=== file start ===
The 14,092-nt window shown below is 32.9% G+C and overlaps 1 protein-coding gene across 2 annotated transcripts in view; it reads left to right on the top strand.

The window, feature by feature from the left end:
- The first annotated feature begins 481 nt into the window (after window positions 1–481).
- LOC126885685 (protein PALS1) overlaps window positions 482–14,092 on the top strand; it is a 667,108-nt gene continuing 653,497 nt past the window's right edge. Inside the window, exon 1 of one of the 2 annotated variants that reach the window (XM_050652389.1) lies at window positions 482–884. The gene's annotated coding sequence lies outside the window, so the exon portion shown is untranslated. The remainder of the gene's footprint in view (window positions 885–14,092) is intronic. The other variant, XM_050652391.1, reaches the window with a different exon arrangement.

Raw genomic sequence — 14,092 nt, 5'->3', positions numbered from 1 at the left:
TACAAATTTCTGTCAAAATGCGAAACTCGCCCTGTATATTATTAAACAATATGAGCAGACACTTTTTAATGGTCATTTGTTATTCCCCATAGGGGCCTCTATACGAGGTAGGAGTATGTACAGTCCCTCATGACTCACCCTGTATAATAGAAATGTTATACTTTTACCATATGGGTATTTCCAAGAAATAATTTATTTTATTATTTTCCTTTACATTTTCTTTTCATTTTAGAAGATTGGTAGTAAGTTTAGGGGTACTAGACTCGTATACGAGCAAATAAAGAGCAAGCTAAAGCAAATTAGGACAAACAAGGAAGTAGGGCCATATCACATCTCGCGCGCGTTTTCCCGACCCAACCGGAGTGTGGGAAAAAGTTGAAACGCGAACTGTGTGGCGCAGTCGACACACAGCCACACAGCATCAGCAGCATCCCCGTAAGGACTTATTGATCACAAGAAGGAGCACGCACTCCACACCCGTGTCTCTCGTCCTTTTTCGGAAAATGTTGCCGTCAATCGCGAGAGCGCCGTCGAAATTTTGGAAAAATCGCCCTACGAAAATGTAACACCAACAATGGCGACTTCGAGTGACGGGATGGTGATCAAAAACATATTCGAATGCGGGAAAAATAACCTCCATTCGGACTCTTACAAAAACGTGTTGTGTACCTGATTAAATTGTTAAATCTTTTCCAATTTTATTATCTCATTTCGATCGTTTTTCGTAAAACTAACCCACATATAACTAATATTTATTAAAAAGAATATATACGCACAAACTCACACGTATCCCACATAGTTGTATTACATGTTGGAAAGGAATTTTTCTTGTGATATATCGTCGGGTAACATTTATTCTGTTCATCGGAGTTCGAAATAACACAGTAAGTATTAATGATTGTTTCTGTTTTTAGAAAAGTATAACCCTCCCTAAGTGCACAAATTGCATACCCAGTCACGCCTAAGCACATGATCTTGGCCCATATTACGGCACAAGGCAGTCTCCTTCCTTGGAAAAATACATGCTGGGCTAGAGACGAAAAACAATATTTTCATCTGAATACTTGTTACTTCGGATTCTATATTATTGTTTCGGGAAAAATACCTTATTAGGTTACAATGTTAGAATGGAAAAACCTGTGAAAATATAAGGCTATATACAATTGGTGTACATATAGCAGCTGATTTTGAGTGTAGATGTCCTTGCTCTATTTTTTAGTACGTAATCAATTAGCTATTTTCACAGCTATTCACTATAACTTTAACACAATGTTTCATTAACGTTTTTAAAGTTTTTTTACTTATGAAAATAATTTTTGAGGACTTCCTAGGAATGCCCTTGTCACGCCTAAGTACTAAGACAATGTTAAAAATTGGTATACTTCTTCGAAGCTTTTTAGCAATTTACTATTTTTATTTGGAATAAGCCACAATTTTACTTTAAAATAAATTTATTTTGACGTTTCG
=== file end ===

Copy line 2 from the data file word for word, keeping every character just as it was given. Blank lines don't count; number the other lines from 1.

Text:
The window, feature by feature from the left end: